04 April 2008

Slipping the Surly Bonds of Earth...

A few weeks ago, I slipped the surly bonds of Earth and touched the face of God.
It started as a simple assignment for the newspaper: go over to a local flight school, interview a trainer and a student, and write a little business story for next week’s issue. This original assignment went out the window pretty quickly with five simple and casually dropped words: “Hey, interested in going up?”
Go up? Me?
I’ve been in airplanes plenty of times - but nothing like the small Cessna 172 I shortly found myself strapped into. For all of its capabilities, the interior is much like that of a 1983 Toyota: plastic, plastic and more plastic. The seats moved forward and back, just like in a car, and the seatbelts we used to strap ourselves in were nearly identical to those used for common land-bound travel. Outside of that, everything was different. The dash was full of lights, dials and switches. My vision grew fuzzy at the sight of all of the strange words and phrases arrayed in front of me. The control yoke was simple to find, as was the throttle. After that, everything else was as good as my best guess.
Barry, the instructor, had been flying for nearly six years. As we slapped on our radio headsets, our voices crackled to life on the unreal sounding intercom system. Somehow, everything sounds vaguely Hollywoodish coming over an intercom system. Soon, the engine was started, and I was guiding the airplane down the taxiway. I used my feet to steer, something make difficult by the bouncing excitement in both my kneecaps. Did Barry know I had precisely no experience in this? That the closest I came to flying most days was by picking up a model on my desk and making airplane noises? He must have known – he didn’t even flinch as we wiggled our way down to the end of the field. We stopped and ran through a pre-flight checklist. Once finished, I wiggled the airplane down the main runway. We stopped again, staring down the wide maw of the painted landing strip before me.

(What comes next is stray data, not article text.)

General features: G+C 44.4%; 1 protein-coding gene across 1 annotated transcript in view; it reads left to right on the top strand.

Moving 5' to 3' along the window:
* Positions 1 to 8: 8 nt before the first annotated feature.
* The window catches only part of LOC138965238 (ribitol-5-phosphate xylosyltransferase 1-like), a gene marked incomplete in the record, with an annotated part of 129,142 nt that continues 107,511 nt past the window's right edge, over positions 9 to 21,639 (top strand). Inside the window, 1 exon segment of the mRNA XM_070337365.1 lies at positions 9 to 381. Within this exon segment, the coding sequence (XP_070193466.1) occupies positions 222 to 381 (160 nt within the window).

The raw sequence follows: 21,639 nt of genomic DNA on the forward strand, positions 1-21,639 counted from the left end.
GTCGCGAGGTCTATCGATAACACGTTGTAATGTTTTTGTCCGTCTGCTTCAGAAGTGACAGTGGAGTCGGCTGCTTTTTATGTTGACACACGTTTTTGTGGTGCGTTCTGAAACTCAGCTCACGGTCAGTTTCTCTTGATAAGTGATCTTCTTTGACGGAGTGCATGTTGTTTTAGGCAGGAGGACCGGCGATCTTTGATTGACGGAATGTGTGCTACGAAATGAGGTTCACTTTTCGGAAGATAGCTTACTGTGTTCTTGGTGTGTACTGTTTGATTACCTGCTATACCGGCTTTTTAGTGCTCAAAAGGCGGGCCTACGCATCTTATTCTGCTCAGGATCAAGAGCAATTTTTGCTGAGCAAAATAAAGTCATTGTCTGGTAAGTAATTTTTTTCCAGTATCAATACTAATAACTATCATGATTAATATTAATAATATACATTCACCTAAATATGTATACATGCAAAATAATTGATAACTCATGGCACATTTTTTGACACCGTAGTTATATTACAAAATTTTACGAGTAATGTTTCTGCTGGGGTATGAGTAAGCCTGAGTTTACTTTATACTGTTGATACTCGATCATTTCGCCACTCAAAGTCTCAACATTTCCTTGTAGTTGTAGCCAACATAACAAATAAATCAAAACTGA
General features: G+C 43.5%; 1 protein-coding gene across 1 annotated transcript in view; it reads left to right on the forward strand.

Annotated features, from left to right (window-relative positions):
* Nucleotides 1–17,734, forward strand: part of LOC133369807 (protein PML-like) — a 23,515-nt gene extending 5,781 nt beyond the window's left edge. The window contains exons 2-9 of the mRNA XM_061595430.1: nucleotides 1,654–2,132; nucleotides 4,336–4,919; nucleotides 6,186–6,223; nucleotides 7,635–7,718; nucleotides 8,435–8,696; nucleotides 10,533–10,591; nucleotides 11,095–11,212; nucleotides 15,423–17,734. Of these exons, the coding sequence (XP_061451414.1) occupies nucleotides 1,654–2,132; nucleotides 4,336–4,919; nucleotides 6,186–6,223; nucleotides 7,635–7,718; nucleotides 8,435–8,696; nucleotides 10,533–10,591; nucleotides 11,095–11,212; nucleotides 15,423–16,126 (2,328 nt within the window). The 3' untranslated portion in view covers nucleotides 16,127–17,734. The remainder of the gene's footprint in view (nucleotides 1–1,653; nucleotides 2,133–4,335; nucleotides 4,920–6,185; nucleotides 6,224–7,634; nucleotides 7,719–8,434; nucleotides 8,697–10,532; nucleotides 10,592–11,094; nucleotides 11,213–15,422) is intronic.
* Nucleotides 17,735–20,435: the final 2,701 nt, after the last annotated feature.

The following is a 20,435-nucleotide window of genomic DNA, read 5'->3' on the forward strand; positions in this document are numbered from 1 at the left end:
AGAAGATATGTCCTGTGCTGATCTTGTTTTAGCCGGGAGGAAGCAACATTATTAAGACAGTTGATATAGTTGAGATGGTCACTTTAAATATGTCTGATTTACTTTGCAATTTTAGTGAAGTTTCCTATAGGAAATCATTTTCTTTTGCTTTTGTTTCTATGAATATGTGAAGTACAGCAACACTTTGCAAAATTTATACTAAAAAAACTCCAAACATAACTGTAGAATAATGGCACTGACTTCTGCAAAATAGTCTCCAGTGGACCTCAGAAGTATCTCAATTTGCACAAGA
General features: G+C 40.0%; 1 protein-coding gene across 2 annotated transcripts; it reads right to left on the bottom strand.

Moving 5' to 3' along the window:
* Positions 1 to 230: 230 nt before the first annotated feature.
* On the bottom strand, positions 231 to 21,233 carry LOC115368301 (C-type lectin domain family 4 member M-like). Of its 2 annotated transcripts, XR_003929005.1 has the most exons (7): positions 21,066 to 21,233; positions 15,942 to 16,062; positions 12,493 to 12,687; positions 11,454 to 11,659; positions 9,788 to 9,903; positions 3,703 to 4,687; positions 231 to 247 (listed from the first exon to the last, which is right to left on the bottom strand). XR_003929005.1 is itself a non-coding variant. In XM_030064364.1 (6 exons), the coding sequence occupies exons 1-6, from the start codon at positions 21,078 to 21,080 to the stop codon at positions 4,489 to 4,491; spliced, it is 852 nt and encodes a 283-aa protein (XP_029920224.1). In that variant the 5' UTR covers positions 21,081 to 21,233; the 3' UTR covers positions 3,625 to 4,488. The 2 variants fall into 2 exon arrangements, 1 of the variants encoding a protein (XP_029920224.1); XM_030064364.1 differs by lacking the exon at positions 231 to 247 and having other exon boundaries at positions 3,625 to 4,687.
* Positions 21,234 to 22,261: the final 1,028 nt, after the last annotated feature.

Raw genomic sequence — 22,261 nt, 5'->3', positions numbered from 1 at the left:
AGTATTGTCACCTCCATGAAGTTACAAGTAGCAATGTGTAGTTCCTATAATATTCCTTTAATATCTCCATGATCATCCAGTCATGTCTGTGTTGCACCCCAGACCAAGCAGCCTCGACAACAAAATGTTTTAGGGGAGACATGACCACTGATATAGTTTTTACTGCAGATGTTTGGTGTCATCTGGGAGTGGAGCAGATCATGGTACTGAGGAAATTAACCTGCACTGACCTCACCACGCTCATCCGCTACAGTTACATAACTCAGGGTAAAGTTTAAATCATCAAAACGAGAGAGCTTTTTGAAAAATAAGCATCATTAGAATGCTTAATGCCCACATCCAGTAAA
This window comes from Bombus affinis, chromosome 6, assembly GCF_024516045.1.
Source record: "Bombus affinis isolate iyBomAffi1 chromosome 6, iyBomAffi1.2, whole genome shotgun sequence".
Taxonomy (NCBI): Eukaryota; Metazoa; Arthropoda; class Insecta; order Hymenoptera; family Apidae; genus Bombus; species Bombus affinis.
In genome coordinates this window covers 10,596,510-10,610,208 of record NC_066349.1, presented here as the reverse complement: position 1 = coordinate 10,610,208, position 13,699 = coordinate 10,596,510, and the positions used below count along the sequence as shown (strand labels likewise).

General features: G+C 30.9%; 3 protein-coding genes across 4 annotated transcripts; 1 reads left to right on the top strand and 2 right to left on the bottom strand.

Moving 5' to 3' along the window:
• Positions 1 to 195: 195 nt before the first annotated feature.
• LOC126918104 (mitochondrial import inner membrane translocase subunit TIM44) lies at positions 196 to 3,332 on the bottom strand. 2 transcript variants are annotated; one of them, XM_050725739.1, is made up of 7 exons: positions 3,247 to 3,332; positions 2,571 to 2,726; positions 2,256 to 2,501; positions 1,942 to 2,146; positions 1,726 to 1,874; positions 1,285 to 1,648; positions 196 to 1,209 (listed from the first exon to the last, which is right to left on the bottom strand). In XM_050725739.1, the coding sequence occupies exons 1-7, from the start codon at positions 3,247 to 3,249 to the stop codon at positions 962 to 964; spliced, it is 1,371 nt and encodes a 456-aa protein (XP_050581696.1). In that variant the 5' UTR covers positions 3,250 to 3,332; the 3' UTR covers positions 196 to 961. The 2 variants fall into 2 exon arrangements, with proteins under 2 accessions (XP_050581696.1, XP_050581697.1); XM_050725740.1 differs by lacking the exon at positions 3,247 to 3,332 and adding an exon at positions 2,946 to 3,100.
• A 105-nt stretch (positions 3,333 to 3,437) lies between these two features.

I took a deep breath - this was the now-or-never point. The decision I made in the next 15 seconds could be the difference between writing my story or becoming the subject of one with a title like “Mediocre reporter killed in small plane crash.” I briefly thought of calling my wife. I wondered what my editor would think. My inner monologue was disjointed at best: “Is this a conflict of interest? Probably not; they didn’t get you out here with the promise of a free ride. Did I leave the iron on? I wonder how the dog is.” Without much further reflection from my then-useless pulp of a brain, I pushed the throttle all the way in, and we bounded gaily down the runway.
There’s nothing really like taking off in a small plane. All I can compare it to is that first time a motorcyclist drives on the freeway. There are many exhilarating things going on, like realizing how fast you are going. At the same time, there are many terrifying things going on, like realizing how fast you are going, and just how fragile your bones would be in the event of a terrifying crash. “I am going to die,” I clearly remember thinking as we shot down the runway, “and there’s not going to be enough left of me to bury after I fly through that prop.” In those moments, I visualized the Devil chasing me.